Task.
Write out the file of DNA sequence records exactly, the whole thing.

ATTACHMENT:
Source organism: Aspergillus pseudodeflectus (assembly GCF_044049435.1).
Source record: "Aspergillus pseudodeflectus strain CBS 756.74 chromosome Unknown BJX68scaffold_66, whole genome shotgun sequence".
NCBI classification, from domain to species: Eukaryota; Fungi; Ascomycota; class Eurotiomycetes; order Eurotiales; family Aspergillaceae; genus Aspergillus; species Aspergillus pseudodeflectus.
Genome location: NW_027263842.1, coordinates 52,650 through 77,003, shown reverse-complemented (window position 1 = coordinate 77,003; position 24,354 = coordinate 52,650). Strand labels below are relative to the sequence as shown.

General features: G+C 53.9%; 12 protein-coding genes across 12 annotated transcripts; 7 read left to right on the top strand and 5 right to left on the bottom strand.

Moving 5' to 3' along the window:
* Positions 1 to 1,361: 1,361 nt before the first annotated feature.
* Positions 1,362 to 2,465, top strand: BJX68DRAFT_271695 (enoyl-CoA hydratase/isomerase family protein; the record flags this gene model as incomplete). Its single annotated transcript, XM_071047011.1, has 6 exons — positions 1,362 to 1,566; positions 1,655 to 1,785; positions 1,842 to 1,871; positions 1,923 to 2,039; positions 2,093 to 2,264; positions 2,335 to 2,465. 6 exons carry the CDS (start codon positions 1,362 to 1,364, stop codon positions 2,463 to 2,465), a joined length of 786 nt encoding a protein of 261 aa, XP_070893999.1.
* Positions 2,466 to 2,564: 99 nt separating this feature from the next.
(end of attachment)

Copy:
Source organism: Aspergillus pseudodeflectus (assembly GCF_044049435.1).
Source record: "Aspergillus pseudodeflectus strain CBS 756.74 chromosome Unknown BJX68scaffold_66, whole genome shotgun sequence".
NCBI classification, from domain to species: Eukaryota; Fungi; Ascomycota; class Eurotiomycetes; order Eurotiales; family Aspergillaceae; genus Aspergillus; species Aspergillus pseudodeflectus.
Genome location: NW_027263842.1, coordinates 52,650 through 77,003, shown reverse-complemented (window position 1 = coordinate 77,003; position 24,354 = coordinate 52,650). Strand labels below are relative to the sequence as shown.

General features: G+C 53.9%; 12 protein-coding genes across 12 annotated transcripts; 7 read left to right on the top strand and 5 right to left on the bottom strand.

Moving 5' to 3' along the window:
* Positions 1 to 1,361: 1,361 nt before the first annotated feature.
* Positions 1,362 to 2,465, top strand: BJX68DRAFT_271695 (enoyl-CoA hydratase/isomerase family protein; the record flags this gene model as incomplete). Its single annotated transcript, XM_071047011.1, has 6 exons — positions 1,362 to 1,566; positions 1,655 to 1,785; positions 1,842 to 1,871; positions 1,923 to 2,039; positions 2,093 to 2,264; positions 2,335 to 2,465. 6 exons carry the CDS (start codon positions 1,362 to 1,364, stop codon positions 2,463 to 2,465), a joined length of 786 nt encoding a protein of 261 aa, XP_070893999.1.
* Positions 2,466 to 2,564: 99 nt separating this feature from the next.